“The logo itself is cute and attractive, not just a blocky emblem, so people wear the merchandise other places than just to work.”

A Cure for Boredom
As you would expect, most family, friends and patients who visit the store are looking to buy a children’s gift. Although they carry a small number of infant items — clothes, pacifiers, toys — the majority of products are aimed toward the four- and five- year-olds. While they do sell plush at upwards of $65, most books, gifts, games and plush are at a variety of affordable price points.

“I’m very particular about having affordable yet high-quality merchandise in my shops, keeping low price points,” Halbert said. “It’s not fair to the children if they can’t come in and buy a toy or game.

“We’re dedicated to making sure the children are satisfied,” she continued. “If they come down from their room with only $1 and want something that costs $2.50, you can pretty much guarantee a volunteer or member of my staff will throw in extra money so they can get what they want.”

And what they want is simple: fun and distraction. Coloring books, paint-by-numbers and puzzles always do well, along with the predictable favorite of plush. While dogs and bears lead the pack, they carry everything from stuffed tigers to armadillos.

Because boys like anything they can use their hands to play with, a peg wall holds handheld games and puzzles for less than $12. A stand of cars priced between $5-12 has also proven to be profitable. They will occasionally theme a section based on the trends — when pirates were big they had a big area of pirate product that sold out — but one theme they keep all year is the “girly-girl” section.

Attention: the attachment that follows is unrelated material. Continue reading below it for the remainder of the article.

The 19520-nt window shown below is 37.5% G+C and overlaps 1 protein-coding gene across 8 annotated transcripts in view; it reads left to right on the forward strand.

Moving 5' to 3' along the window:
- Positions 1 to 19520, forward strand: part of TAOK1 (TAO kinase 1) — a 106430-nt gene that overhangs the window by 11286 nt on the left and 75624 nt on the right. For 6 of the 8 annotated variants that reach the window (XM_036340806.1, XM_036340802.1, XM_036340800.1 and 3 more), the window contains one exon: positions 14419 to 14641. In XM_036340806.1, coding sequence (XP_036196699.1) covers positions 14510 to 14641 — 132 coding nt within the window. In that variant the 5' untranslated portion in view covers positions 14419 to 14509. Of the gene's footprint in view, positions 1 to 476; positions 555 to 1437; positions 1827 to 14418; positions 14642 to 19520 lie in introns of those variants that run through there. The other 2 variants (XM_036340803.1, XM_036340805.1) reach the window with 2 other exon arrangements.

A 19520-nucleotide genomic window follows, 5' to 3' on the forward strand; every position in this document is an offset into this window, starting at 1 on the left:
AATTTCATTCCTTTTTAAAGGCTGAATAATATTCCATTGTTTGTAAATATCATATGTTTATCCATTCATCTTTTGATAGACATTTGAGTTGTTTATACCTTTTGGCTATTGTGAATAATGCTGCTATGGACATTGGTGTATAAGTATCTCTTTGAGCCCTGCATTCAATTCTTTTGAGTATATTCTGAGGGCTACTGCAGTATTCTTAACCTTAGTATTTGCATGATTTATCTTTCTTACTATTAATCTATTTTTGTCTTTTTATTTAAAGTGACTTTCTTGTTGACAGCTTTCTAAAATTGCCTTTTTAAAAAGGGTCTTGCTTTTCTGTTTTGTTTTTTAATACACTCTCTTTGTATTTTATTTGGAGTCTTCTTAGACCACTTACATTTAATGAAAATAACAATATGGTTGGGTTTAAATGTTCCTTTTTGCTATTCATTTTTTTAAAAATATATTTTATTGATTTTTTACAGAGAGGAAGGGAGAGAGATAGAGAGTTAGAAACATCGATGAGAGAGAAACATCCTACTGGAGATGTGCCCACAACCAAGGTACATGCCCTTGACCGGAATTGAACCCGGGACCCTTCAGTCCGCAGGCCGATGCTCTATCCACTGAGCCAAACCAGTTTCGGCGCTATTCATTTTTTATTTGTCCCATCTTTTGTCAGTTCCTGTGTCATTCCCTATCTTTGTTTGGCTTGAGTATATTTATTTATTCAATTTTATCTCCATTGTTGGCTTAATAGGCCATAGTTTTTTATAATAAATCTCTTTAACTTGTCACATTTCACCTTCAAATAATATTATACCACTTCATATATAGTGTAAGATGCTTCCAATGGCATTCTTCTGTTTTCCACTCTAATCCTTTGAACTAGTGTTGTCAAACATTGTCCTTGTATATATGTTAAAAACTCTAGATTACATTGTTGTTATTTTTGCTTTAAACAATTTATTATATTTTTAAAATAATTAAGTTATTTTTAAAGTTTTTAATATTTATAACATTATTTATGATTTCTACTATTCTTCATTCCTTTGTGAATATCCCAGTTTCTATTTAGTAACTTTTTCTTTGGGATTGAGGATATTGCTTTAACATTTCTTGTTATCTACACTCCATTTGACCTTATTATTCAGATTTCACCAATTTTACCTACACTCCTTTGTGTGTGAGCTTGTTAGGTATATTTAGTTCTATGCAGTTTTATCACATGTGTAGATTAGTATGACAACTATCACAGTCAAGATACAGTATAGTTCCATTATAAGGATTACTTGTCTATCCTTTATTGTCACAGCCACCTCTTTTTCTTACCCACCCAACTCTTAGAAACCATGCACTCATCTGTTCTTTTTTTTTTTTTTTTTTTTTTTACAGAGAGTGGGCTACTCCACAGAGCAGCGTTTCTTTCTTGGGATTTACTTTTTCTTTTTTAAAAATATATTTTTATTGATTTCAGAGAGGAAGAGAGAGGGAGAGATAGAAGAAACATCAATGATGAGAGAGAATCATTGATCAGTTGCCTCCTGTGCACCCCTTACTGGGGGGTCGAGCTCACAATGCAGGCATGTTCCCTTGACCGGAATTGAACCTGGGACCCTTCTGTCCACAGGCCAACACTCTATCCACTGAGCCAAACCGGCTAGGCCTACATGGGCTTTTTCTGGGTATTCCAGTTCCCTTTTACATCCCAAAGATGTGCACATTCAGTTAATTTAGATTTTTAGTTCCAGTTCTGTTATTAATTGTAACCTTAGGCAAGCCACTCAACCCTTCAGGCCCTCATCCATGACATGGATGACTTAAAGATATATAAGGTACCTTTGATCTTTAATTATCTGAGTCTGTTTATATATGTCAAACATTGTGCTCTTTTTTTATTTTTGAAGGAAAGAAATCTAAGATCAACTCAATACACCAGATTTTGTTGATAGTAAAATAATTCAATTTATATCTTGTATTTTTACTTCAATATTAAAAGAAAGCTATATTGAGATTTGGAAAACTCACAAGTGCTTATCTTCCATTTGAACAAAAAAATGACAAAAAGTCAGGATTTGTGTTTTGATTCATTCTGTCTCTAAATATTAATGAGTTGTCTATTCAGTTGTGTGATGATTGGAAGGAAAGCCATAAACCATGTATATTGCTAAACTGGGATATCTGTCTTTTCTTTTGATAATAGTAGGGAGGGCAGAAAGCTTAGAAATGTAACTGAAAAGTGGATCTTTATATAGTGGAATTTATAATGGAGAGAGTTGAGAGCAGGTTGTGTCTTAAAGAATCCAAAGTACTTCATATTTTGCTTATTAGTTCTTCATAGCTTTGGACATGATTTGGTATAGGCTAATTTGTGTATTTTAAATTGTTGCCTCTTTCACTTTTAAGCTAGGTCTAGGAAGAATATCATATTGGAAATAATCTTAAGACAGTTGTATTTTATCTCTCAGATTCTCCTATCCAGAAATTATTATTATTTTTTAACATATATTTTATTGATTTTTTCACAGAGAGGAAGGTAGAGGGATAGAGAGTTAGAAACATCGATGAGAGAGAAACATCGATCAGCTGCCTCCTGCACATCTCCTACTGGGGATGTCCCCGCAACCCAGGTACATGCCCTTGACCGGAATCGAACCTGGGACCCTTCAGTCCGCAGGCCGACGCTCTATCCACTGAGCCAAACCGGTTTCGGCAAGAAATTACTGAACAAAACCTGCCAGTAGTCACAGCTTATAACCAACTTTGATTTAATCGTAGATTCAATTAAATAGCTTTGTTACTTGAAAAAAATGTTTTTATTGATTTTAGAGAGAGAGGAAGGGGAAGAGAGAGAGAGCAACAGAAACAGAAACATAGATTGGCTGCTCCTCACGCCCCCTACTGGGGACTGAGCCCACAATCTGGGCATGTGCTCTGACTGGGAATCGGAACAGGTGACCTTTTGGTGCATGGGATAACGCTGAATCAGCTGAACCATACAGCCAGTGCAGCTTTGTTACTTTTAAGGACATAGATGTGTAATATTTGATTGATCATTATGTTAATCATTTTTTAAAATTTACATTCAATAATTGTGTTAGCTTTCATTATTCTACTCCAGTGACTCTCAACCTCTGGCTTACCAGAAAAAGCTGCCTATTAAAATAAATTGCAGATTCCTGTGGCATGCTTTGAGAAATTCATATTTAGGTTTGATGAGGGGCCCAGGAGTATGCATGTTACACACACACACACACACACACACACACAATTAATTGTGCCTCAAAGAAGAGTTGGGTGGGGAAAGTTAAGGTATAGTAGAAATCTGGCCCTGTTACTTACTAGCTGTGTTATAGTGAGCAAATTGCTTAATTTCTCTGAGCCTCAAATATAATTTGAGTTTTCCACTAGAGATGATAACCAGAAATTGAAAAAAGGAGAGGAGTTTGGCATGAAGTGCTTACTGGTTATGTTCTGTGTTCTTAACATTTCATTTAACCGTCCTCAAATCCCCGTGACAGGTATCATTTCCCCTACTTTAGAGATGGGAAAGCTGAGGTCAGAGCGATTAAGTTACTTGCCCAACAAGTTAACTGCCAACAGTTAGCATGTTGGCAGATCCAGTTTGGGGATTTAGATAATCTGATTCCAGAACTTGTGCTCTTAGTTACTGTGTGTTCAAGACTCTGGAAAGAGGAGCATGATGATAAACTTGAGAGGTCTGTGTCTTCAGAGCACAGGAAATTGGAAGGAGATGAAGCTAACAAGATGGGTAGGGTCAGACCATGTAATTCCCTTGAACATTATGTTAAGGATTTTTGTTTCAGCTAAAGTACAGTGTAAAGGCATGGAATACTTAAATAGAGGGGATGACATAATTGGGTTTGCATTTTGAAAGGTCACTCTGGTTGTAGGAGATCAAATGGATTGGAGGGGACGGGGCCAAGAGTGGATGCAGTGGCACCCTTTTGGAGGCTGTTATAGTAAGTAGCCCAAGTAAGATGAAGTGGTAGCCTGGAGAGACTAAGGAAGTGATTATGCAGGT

“Some little girls are so particular, so we have a specific ‘girly girl’ section in our stores that displays a variety of pink, princess-type product,” Halbert said. “Everything from tutus, tiaras, jewelry, wands, and pink plush has been flying off the shelves.”

This also makes it easier for the personal shopping service they offer for phone orders. Many customers do not personally know the child for whom they are purchasing a gift, so after asking them a few questions, the store is able to put something together.

“Most people who call only know how much money they are willing to spend and who it’s for,” Halbert said. “So if they have $50 to spend on a gift for a ‘girly girl’ or a boy who loves cars, we can go to work on an order that will be delivered up to the room by the customer service desk.”

Because they get just as many children in the store as adults, the store is kept simple but fun. Nesting tables at the entrance are dedicated to new and seasonal items, changing themes every couple weeks. Halbert noted that since it’s the first thing people see when they walk by, it’s important to catch their attention and show them something different each time.

Window displays are also a way they creatively draw in customers. At the Scottish Rite location, volunteers constructed a large paper mache tree and “planted” it in the front window. Seasonal merchandise and decorations are displayed throughout the year, even decorating the tree with cotton for snow, hearts for Valentine’s Day, etc.

“At the Egleston store, we fill the window with a large school bus full of plush,” Halbert said. “We keep it up all year and change the plush and product according to the season. The kids just love seeing the big school bus and finding out who is ‘riding’ on it.”

Whether it’s product or displays, Halbert contends that you have to like change and be willing to adapt. People like to see what’s new in any store, so keeping it fresh is paramount.

“I constantly work on bringing in different stuff,” Halbert said. “I even put a few pet products in the store and they flew off the shelves. There is no harm in trying.””